16:01
mallorca 9: Bagpuss the Co's worth is called ….. Market Capital . This equals share price x no of shares available. The Market Cap (Co worth) will not change however the number of shares issued will times by, say 10, thus dividing the share price by 10. So at the current shareprice , if dilution is x 10 (the number of shares issued is increased by 10 x) - (this is to give them to debt holders instead of cash), then, in this example , the share price would become 0.4p. current price 4p divided by 10. The Market Cap remains unchanged.
14/7/2019
09:18
pwhite73: oakville - "I will never understand why there are still punters buying when they are worthless?" Punters are still buying because the recapitalisation proposal involves Fosun, the banks and bondholders taking equity stakes in TCG Plc. Equity stakes are shares. The share price of TCG has fallen so low that a 95% dilution is equivalent to today's share price. Idiots on LSE Chat have worked it out like this. If the share price is currently worth 5.38p and existing shareholders end up with only 5% of the company then you reduce 5.38p buy 95% and you're left with only 0.27p, therefore that's where the shares are heading. It's complete rubbish because it ignores the fact that existing shareholders only end up with 5% of the company after Fosun have pumped in £750m and the bondholders/lenders perhaps a similar amount. Thomas Cook then becomes a new company with no or easily manageable debt so all that money they have been paying to the creditors becomes profit they can invest back into the company to modernise and streamline it for the 21st century. In short if everything works out those that are buying at today's crash prices will hope to ride on the coat tails of the recapitalisation and see a return on their investment in TCG PLC pretty quickly.
13/7/2019
09:17
pwhite73: philmac56 Dilution is not the problem for retail shareholders its the share price that counts. For example you own 100% of a company where there are 100 shares at £1.00 per share. Somebody injects £900 into your company at £1.00 per share. So there are now 1000 shares in your company and you have been diluted by 90% but the value of your 10% holding remains the same at £100. The dilution there is not a problem. This is where TCG retail shareholders are. Its what the markets think the recapitalisation will do for the value of their shares not the level of dilution. If Fosun are taking a significant controlling stake in TCG then what happens to their shares ultimately will happen to yours. So Fosun can't be taking a significant controlling stake in TCG and then planning to hand the stake over to the creditors via administration. Furthermore the RNS said this:- "The recapitalisation proposal is subject to certain conditions including performance conditions, due diligence, further discussions and reaching agreement with a range of company stakeholders (including the pension trustees, bondholders, other financial creditors and Fosun's shareholder approval), and receipt of any regulatory and anti-trust clearances or approvals." "Performance Conditions"!! If performance conditions is a criteria then I don't believe the recapitalisation is going to happen any time soon that's why there's no details yet. As I said earlier I think Fosun want to own the global brand name TCG outright. They're making funds available to protect their 18% stake in the guise of a capital injection. Lets see what pans out but this is certainly not a DEB or Flybe.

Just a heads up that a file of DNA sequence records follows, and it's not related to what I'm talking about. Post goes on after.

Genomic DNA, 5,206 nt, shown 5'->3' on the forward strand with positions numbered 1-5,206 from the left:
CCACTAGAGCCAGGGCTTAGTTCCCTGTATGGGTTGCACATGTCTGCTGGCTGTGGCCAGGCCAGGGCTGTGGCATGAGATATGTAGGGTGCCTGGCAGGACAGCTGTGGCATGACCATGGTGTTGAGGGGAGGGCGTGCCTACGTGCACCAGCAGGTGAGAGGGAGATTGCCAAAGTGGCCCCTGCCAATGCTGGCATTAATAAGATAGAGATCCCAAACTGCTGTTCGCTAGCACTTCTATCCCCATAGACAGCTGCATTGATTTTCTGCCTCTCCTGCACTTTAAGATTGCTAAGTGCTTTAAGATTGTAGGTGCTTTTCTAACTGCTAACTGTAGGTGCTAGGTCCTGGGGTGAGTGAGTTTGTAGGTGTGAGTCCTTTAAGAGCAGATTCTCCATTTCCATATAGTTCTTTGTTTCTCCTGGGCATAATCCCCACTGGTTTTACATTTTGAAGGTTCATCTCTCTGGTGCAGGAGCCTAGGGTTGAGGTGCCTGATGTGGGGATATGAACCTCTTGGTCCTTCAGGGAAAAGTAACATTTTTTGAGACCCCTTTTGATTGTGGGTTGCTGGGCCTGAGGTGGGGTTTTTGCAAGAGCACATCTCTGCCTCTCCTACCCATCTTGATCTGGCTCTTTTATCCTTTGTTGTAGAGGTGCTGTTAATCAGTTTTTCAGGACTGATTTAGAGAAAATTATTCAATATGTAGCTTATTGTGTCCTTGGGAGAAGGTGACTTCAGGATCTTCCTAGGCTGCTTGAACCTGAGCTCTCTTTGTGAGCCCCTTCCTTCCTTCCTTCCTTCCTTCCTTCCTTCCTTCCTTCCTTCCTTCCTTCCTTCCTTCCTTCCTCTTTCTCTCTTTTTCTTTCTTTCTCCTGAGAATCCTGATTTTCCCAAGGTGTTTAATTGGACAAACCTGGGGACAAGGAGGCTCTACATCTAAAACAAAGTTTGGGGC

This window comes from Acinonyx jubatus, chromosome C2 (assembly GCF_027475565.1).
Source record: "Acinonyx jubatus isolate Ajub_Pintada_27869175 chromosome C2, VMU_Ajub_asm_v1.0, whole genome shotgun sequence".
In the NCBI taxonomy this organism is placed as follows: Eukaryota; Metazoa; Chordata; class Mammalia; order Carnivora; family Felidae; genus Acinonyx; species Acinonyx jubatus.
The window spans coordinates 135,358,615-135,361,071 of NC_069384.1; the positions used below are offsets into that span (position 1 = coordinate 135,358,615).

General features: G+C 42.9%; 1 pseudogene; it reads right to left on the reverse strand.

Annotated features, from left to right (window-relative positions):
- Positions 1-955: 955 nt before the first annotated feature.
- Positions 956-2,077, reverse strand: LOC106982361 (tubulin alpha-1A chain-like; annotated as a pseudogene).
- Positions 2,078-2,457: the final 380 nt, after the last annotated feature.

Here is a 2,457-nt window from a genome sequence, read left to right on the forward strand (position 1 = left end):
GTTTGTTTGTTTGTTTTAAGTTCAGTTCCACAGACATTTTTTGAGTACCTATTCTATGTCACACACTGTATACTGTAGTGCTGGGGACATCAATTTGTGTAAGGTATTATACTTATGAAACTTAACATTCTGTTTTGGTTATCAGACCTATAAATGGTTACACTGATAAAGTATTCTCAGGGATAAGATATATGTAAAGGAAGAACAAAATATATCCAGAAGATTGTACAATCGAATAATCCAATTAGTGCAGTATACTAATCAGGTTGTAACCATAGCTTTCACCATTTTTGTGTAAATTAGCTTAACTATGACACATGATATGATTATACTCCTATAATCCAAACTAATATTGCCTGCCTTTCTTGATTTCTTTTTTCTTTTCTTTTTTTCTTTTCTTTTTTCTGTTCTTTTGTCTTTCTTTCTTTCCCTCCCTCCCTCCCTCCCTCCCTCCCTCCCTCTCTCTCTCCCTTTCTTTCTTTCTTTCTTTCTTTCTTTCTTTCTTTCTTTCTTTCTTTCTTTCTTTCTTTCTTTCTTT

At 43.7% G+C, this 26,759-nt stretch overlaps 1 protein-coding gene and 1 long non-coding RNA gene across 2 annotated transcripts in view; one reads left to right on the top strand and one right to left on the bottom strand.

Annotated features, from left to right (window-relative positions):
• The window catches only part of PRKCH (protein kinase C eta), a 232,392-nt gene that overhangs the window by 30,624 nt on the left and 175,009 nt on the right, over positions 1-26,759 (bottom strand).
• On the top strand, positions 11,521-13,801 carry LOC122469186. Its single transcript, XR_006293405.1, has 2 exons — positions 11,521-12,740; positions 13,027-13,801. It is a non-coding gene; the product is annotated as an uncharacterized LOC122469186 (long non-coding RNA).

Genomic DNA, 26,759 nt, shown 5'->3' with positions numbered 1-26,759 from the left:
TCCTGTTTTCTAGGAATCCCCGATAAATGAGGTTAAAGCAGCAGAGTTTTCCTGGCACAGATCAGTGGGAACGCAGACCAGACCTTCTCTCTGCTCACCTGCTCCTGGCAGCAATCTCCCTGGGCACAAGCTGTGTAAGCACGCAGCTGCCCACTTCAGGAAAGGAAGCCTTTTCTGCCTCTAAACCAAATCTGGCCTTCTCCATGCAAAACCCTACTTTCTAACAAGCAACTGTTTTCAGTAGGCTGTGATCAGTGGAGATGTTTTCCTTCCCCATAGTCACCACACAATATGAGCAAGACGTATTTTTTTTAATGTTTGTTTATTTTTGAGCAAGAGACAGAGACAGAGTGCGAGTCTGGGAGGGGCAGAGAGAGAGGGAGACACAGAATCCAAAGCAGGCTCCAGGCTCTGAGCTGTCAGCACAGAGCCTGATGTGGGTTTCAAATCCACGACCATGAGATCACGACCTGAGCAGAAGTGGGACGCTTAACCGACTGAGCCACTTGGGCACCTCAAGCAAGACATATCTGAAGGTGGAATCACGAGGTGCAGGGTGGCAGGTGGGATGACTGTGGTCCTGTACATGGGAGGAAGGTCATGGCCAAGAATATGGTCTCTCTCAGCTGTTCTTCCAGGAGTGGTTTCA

13/7/2019
08:19